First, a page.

Petros Koumoutsakos, a professor of computational science at ETH Zurich, is interested in identifying computing hallmarks across disciplinary problems and advance methods for their solution. He employs these methods to understand the role of fluid flows in phenomena as varied as collective fish swimming and blood transport in cancer-induced vasculatures. Computing is revolutionizing our intellectual capacity to tackle complex problems. At the same time, the energy demands of computers are soaring while vast amounts of data are challenging the classical methods of computational model building. His work addresses these challenges by focusing on fundamental computing patterns: multiscale modeling, uncertainty quantification, and their interfaces.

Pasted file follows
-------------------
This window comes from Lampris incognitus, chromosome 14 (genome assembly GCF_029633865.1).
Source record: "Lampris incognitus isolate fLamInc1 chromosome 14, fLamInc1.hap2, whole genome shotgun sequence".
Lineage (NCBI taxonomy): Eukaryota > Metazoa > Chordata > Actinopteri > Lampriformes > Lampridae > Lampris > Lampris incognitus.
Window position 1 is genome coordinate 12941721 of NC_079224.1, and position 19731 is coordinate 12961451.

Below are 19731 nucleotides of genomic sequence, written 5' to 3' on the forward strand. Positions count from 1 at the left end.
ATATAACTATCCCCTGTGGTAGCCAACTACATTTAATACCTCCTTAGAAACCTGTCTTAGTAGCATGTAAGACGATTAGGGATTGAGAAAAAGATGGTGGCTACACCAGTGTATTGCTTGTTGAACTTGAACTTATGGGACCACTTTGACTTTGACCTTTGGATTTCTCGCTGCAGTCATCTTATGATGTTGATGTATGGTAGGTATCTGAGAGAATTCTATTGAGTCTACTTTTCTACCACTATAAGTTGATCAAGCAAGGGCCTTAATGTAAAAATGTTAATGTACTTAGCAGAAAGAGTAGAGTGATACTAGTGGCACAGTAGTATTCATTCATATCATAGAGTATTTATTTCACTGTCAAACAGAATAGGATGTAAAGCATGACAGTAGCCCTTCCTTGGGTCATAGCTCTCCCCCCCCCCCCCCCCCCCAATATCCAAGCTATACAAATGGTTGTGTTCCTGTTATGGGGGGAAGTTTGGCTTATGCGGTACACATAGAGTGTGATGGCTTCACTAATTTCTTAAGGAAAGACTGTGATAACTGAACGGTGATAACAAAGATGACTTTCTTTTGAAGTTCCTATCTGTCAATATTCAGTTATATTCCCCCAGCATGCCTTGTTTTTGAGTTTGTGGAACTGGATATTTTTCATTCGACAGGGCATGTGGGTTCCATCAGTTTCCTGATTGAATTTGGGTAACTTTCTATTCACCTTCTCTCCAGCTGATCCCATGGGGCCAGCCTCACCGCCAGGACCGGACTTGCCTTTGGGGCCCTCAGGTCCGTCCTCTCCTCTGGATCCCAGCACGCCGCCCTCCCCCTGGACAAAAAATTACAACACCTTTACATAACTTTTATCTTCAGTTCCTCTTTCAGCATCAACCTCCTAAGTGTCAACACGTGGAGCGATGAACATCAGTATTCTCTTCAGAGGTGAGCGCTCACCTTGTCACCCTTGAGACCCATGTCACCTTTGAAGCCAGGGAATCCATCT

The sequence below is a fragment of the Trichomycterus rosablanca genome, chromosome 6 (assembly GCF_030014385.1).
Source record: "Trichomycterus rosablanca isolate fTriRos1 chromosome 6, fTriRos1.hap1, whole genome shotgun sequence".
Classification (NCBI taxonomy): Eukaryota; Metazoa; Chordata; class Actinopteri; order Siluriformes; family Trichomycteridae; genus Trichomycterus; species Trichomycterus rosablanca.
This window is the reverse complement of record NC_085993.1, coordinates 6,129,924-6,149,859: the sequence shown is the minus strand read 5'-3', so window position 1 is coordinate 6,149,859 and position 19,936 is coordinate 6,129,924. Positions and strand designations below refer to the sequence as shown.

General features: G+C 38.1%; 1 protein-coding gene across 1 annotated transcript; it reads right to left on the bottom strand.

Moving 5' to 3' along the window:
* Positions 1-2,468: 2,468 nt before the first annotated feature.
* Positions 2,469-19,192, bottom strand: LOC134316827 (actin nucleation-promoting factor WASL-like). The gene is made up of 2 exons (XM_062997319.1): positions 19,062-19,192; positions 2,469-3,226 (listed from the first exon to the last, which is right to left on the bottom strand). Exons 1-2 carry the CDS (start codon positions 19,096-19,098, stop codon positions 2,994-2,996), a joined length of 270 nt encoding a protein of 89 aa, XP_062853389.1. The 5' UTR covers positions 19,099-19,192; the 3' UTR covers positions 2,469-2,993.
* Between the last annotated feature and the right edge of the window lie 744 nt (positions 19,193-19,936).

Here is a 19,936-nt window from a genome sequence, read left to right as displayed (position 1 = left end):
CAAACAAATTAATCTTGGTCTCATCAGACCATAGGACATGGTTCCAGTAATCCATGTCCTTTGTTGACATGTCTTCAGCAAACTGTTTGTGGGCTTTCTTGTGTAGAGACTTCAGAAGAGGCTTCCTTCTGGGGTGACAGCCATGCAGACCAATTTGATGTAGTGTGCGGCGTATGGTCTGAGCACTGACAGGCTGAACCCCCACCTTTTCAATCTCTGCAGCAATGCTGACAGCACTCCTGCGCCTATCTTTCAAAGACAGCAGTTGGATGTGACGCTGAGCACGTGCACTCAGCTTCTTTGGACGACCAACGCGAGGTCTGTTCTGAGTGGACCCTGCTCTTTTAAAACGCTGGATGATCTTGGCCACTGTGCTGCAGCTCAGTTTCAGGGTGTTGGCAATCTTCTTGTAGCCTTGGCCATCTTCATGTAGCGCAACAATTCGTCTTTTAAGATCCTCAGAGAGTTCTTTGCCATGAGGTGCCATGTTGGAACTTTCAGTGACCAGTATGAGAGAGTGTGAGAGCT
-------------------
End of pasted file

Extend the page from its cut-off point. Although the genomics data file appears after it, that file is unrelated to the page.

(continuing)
During his stay at Radcliffe, Koumoutsakos is exploring how these interfaces can be translated into algorithms for computers equipped with a range of processor accuracies. He is interested in such questions as: How much energy must we consume for answering a particular scientific problem? Is it possible to design algorithms with a specific tradeoff between precision in computing and communication? Do these questions intersect with the social sciences and the arts?
Koumoutsakos holds degrees in naval architecture, aeronautics, and applied mathematics. He has served in faculties of mechanical engineering and computer science. He is fellow of the American Physical Society, the American Society of Mechanical Engineers, and the Society for Industrial and Applied Mathematics, and he is a recipient of the ACM Gordon Bell Prize and of a European Research Council Advanced Grant.